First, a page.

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GP Week : Issue 189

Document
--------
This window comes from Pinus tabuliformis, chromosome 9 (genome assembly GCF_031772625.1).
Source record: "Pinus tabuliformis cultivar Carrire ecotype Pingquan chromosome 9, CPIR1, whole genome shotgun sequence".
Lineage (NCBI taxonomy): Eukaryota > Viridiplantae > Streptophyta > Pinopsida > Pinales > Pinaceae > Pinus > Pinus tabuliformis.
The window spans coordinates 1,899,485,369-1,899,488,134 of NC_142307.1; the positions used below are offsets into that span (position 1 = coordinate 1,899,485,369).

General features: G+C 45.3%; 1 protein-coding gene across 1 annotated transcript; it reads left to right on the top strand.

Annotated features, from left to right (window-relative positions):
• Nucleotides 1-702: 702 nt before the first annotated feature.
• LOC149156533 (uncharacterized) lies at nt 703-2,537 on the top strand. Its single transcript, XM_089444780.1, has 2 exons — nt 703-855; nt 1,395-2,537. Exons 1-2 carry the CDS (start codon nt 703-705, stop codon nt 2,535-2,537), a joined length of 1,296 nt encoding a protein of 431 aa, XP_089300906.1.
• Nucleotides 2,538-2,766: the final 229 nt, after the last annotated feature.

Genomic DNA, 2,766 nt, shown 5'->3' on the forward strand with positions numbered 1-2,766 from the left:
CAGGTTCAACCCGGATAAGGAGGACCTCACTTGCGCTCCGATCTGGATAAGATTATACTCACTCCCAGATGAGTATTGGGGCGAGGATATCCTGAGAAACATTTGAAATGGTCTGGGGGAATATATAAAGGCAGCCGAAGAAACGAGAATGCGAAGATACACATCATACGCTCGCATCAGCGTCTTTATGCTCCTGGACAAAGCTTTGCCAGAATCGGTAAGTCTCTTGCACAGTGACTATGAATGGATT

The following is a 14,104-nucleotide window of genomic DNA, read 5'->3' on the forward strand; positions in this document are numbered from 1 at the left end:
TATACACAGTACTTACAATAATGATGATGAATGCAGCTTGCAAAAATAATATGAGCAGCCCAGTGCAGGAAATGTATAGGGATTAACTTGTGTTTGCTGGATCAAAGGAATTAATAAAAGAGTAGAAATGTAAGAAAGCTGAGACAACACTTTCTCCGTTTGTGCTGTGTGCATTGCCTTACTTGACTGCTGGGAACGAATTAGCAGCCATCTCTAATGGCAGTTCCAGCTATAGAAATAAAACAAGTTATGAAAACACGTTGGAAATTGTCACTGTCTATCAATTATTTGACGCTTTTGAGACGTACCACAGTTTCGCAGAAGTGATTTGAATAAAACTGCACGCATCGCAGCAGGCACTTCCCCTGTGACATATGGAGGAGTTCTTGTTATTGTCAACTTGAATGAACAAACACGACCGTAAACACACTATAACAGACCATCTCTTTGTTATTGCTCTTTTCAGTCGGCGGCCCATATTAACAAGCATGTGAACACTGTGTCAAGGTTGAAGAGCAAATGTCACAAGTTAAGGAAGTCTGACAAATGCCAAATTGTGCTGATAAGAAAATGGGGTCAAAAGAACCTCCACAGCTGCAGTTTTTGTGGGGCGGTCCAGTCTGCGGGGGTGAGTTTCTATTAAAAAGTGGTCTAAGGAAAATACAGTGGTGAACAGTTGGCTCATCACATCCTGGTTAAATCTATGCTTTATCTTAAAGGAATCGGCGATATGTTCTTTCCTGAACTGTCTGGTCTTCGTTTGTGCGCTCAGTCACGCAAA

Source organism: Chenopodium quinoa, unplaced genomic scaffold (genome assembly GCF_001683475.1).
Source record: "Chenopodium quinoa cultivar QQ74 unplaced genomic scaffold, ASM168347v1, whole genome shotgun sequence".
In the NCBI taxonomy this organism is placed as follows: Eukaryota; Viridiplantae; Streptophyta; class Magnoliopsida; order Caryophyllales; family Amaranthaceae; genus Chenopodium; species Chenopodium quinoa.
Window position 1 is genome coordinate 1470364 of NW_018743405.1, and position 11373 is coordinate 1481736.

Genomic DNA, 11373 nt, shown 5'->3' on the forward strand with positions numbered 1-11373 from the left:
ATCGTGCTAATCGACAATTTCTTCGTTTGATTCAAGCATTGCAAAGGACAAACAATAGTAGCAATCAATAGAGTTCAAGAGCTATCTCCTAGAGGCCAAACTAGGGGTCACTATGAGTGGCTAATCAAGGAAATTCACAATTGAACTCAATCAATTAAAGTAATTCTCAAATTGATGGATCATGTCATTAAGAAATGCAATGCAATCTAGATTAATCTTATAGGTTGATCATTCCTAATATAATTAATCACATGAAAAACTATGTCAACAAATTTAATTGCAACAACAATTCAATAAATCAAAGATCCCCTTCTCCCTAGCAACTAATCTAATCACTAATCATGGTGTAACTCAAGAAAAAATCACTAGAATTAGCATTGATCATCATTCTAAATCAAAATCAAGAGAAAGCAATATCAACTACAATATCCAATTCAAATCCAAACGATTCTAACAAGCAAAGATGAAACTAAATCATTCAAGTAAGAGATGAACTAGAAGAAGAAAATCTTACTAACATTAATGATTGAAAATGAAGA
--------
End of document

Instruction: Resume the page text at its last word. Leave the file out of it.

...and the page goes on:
Max Chilton once again lined up behind teammate Jules Bianchi at the Gran Premio D’Italia, yet there appeared to be a little more devil in the detail surrounding the Marussia pecking order this time around. The discovery of a fuelling error on Chilton’s car – somewhere in the order of twenty kilograms – was a relief for the young Briton, whose pace in retrospect was comparable to the opposition in front and more importantly a teammate who has had the advantage since Melbourne. Despite the fuelling issues, the Marussia’s long-runs looked to be relatively promising for a decent Sunday performance. Some impressive tyre management from both Chilton and Bianchi enabled both Marussias to execute a one-stop strategy over the two-stopping Caterhams, but a superb start by Charles Pic left the Frenchman well out of reach. An opportunity for a late race attack on Giedo van der Garde also came to naught when a low fuel issue forced both Marussia drivers to back out of the challenge in an effort to make it to the flag. What should please John Booth and Marussia’s upper management was the ease with which Chilton was able to hang on to Bianchi throughout the race. Should the team get to grips with an inherent lack of stability in dirty air, they can take heart that both drivers would be able to take hold of any opportunities that present themselves. With confidence a vital factor in Formula One, the strong performance in Italy comes at a perfect time for Chilton, given the tough fly-away races ahead. “Another tough race today, and one which underlined the balance problems we’ve been experiencing all weekend,” Chilton said. “The start was okay, but we weren’t able to keep pace with the competition today. What I was encouraged by was my pace versus my teammate – there was nothing between us for the first 25 laps, but every time I got close enough to overtake I lost downforce, so I couldn’t do anything to improve. “I kept with [Bianchi] throughout the rest of the race, despite experiencing the toughest blue flag phase of the season, when it was really hard to make sure I gave the space needed at the right time and not suffer a huge loss of time myself. Time now to say goodbye to the European phase of my debut season for what will be a very challenging run of long-haul races I think.” Max attack in Monza 32 GPWEEK.com // 32 GPWEEK.com // PARTNERS: F1 >>> ITALY